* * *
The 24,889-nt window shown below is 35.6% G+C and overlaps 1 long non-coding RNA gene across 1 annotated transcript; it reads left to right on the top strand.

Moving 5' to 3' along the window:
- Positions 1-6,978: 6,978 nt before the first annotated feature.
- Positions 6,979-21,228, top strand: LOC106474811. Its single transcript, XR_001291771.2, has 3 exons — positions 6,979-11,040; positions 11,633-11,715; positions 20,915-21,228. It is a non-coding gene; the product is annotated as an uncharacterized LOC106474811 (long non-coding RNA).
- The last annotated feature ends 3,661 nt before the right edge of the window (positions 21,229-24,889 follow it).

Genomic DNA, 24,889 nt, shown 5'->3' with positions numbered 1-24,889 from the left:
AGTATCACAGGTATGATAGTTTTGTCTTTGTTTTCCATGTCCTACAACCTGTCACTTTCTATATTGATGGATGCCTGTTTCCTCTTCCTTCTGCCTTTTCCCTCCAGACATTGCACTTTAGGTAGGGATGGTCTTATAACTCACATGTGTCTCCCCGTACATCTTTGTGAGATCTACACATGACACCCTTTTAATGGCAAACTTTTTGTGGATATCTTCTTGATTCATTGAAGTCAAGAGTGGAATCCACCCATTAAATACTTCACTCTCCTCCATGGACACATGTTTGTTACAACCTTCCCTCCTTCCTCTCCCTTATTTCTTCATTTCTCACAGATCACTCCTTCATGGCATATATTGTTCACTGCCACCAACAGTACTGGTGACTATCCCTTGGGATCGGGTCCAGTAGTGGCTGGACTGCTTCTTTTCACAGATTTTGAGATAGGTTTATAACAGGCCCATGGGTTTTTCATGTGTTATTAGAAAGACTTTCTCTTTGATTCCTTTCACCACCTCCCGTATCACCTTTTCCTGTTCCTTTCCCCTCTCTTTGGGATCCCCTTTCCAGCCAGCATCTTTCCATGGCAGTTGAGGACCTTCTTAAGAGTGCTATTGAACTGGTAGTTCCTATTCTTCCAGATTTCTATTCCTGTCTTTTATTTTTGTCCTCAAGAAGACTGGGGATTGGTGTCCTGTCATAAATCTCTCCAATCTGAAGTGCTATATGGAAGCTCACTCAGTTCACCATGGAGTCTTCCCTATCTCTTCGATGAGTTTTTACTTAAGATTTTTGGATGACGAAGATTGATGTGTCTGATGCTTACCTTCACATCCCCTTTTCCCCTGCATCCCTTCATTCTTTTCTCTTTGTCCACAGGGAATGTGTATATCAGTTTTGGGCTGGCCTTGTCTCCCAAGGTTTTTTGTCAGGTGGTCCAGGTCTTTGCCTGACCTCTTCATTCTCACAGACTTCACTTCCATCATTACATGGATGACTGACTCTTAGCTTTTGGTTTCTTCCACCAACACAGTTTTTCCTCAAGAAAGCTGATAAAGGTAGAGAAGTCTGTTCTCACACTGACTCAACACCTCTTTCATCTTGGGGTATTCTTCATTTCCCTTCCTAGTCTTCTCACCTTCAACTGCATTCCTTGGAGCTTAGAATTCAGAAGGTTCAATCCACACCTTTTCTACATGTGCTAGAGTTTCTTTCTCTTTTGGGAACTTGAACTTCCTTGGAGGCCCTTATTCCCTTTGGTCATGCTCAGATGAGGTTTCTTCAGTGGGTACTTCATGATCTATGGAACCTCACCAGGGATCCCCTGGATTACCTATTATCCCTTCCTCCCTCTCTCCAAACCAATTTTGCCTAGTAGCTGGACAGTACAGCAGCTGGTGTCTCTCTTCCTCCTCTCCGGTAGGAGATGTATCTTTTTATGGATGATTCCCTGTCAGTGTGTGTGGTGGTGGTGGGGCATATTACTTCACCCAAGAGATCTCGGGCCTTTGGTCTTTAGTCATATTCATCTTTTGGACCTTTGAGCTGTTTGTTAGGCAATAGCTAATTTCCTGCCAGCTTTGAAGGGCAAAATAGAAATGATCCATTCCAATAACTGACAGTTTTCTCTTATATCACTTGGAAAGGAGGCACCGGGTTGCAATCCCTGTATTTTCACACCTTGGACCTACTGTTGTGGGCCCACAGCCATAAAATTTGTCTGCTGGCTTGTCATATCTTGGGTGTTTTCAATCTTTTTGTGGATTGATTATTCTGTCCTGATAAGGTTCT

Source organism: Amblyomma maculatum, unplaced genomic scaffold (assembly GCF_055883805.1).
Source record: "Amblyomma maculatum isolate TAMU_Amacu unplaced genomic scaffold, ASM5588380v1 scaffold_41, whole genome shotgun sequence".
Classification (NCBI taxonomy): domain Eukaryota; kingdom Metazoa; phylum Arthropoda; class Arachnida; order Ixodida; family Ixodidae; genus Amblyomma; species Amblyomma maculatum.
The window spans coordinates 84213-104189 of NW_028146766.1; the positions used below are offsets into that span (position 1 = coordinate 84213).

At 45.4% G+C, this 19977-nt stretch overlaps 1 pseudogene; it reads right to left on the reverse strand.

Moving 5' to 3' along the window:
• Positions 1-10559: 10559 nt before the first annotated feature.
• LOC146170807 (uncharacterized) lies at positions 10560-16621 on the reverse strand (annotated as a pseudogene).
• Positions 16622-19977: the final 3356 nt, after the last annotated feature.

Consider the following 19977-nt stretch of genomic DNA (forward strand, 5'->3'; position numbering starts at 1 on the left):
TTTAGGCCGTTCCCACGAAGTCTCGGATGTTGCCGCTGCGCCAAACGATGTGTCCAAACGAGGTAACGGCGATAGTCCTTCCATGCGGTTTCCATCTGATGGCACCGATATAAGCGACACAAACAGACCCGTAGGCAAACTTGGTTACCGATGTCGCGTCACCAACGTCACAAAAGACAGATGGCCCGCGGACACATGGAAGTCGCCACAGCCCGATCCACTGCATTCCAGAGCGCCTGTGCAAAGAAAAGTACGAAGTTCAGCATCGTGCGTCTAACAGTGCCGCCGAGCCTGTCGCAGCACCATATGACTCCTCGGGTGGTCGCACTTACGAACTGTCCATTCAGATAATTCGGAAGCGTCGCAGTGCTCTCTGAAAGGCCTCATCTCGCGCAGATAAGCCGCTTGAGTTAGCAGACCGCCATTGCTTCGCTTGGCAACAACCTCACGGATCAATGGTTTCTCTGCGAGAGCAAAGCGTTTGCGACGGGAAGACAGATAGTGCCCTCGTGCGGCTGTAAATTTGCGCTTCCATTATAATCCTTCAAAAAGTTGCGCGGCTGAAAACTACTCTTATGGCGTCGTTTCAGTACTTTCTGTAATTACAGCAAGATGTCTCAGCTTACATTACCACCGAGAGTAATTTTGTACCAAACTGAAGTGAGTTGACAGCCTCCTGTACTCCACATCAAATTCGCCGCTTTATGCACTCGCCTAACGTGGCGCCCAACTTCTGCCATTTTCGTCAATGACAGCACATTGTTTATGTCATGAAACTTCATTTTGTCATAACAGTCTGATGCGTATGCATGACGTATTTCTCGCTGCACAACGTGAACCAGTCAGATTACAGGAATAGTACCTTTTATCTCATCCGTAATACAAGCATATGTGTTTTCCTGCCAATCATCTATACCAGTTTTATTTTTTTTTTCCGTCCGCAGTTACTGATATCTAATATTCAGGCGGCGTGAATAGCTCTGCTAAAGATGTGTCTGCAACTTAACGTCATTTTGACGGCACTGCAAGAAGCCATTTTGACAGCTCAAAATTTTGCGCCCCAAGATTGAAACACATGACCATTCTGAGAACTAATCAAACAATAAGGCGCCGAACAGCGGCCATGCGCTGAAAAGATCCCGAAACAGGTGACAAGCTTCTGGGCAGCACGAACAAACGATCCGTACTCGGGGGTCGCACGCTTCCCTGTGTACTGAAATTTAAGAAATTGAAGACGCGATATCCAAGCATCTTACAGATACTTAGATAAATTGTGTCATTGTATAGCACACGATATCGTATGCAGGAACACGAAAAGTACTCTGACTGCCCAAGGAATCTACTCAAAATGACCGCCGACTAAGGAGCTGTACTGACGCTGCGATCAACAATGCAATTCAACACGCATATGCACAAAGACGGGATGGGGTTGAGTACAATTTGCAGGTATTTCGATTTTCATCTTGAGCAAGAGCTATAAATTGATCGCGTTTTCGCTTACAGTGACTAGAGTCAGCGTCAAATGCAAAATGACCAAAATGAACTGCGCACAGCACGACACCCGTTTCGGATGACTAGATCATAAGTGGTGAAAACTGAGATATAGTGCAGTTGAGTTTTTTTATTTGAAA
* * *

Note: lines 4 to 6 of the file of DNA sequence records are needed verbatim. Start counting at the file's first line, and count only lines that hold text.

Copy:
- Positions 6,979-21,228, top strand: LOC106474811. Its single transcript, XR_001291771.2, has 3 exons — positions 6,979-11,040; positions 11,633-11,715; positions 20,915-21,228. It is a non-coding gene; the product is annotated as an uncharacterized LOC106474811 (long non-coding RNA).
- The last annotated feature ends 3,661 nt before the right edge of the window (positions 21,229-24,889 follow it).

Genomic DNA, 24,889 nt, shown 5'->3' with positions numbered 1-24,889 from the left: